(Autistic writer Chloe Rothschild recently posted about her experiences with this topic here; my favorite line: “This is happy and are some of the many forms of what it looks like for me.” Diary of a Mom has also written eloquently about this on numerous occassions.)
I hope the child being asked about here can learn that, yes, others might judge…but it’s important to map out what makes you happy. If you know your traits, your interests, you can then work on understanding that those things are valuable. Those things will allow you to have a good life…whereas the judgments of others will only make you miserable. The things other people want you to be into? The more conventional, popular things? That stuff will bore you to tears, I promise. You don’t need it.
(In this post, I try to bond with my dad over a popular action movie. It goes about as well as you would expect.)
Final point: for me, self-advocacy and managing my differences does not mean discussing my interests anywhere and everywhere. I’ve learned to identify safe zones…and unsafe zones. For kids and teens on the spectrum…and heck, adults…the social world can be a cruel place. So, learning when to share interests…and when to protect yourself by not sharing…can be helpful when it comes to avoiding negative experiences and the shame they can cause.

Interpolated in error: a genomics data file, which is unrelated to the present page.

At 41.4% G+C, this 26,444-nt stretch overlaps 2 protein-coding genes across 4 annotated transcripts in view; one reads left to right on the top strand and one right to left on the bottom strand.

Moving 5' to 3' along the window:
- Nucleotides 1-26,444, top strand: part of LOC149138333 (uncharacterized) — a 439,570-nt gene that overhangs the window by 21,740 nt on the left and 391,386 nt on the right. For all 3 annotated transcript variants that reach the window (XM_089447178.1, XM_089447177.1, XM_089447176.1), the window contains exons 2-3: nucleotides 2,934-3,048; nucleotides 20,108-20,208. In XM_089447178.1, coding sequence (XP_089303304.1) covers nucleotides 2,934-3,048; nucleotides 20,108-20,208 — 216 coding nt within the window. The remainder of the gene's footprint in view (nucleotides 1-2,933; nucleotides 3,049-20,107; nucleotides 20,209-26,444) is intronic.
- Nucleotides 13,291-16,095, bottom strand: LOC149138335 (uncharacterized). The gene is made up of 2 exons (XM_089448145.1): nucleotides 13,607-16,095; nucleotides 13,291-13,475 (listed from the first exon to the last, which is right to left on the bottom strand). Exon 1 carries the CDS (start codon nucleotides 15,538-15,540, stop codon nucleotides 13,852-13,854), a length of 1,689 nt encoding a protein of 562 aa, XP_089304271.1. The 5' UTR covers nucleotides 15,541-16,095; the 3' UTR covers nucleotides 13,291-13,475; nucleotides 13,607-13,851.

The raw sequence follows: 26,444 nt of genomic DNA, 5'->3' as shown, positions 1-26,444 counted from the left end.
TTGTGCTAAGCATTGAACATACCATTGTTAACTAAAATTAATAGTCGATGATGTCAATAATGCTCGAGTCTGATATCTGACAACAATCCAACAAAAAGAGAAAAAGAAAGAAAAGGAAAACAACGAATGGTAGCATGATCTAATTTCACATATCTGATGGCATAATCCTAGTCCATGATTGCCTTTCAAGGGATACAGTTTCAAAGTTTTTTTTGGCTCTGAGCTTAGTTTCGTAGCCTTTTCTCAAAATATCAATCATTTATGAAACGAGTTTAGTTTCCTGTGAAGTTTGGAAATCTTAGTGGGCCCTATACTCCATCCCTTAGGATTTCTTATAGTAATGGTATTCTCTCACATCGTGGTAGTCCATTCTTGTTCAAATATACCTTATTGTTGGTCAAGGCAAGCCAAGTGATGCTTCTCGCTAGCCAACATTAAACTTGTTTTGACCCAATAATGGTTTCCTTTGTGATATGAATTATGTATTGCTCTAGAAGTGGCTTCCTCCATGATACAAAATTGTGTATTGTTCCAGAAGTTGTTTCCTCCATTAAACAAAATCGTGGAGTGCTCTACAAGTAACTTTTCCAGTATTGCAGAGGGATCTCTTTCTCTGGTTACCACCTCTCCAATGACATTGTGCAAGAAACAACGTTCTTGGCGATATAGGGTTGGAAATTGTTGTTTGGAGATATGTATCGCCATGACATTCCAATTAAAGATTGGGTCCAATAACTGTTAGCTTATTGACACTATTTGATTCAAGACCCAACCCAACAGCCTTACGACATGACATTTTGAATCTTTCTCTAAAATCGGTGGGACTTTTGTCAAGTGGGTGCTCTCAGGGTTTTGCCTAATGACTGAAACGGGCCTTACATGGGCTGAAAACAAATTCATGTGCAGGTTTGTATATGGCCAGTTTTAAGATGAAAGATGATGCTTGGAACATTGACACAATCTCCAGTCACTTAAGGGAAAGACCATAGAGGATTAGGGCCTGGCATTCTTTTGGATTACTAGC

A better way to put this, especially for kids like the one being asked about here: understand that you are interesting and creative and awesome. And other people should have to EARN the right to know you. So, share your interests with people you trust. With everyone else, it’s okay to hold some of that back. The social world can be cruel, people might judge…and people like that do not deserve to know you. They haven’t earned that right.
Self-advocacy: learning to feel good about your differences…learning to feel sadness and compassion for the people who never get to experience them.
All observations here are based on my own experiences with obsessive interests (another blogger and I recently discussed one of my longest running obsessions, the French film Playtime). They’ve been a part of my life for as long as I can remember, but I am not an expert or mental health professional…hopefully these remarks can just be food for thought and/or a starting point for constructive discussion. This post grew out of a Facebook conversation; you can read that here; it includes a lot of great feedback and advice from parents. Thanks to all for their questions and comments.